How to Make Whiskey Ball Ice Without a Mold
If there's a better way to impress your friends than with cocktails, I don't know what it is. Some nice glasses, quality spirits, and a recipe that doesn't involve pre-made margarita mix, and you'll automatically look suave. However, the most overlooked cocktail accoutrement (and the coolest, in both senses) is the ice.
Large square ice cubes have become popular at bars all over, but nothing is slicker than a ball of ice for your cocktail. You can easily buy an ice tray that'll make "Whiskey Ball Ice," but you don't need one if you have some water balloons at home and don't care to invest in something you might not use all of the time.
Unless you're going for a spring-break-in-Cancún-sized beverage, keep your water balloons relatively small so they don't take up the entire glass. Different water balloons have different qualities, so if you want to become a circular ice aficionado, it's worth trying a few different balloons (the ones I used, for instance, tended to form in more of an oblong shape than a circular one). And if you want to add some flair, try flavoring the water.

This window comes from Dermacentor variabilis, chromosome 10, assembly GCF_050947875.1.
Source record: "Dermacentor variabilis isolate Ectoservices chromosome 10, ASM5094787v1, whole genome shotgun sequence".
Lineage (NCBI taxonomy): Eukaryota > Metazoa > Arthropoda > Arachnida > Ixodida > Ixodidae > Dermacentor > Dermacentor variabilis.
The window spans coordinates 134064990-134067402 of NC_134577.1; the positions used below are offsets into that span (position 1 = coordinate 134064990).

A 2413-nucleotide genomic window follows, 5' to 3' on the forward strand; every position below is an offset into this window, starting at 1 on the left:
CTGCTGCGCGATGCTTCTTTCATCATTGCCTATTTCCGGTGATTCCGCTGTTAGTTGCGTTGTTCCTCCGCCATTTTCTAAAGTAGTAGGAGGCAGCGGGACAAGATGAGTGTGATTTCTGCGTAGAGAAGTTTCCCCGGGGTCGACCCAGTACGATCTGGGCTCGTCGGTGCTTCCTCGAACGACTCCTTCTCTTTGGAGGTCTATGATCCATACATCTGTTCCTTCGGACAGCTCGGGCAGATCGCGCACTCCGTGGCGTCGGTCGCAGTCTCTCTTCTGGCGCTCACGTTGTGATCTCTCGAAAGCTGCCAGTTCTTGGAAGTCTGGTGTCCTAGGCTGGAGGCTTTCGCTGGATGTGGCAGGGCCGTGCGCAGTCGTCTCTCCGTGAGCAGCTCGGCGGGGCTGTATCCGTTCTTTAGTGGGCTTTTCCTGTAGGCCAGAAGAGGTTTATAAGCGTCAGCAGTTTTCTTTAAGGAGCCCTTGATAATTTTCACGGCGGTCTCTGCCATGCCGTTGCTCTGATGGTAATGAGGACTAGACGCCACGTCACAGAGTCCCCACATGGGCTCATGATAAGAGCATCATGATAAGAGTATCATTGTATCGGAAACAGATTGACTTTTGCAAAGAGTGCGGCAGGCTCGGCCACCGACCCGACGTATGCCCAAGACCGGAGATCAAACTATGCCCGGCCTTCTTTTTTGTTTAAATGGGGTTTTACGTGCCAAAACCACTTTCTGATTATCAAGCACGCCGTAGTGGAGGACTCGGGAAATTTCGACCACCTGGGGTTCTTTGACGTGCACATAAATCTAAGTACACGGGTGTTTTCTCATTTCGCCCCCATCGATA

Place your water balloons on a tray or a plate (or any surface that keeps them from touching each other), and put them in the freezer for a few hours, or until you're ready to use them.
Using scissors or a paring knife, cut a hole in the tip of the balloon, and unwrap the plastic; what's left will be a perfectly round piece of ice to enjoy in your beverage of choice.
Aside from looking cool, round ice actually has a practical purpose as well, especially in whiskey. Even though you're technically not supposed to put ice in whiskey, many people prefer their spirit chilled. (Count me among that group... I live in Los Angeles, where it's 90ºF well into the night... I have no desire for a room temperature beverage.)
Even though chilled whiskey is frowned upon by purists, a few drops of water actually enhances the flavor, though too much quickly dilutes it. Because of the surface area relative to the volume, a circular ice cube will melt more slowly than a traditional one, thus allowing your whiskey to stay cold and strong. (To alleviate all water issues, though, you could just buy some whisky stones).
But the best part of this hack? I bought 150 water balloons for $3.00, meaning I can make 1,000 ice balls for the same price as Brookstone's ice ball maker. Or better yet, I could make 900 and throw 100 water balloons at my friends (though I could just save them for whenever I need chocolate bowls).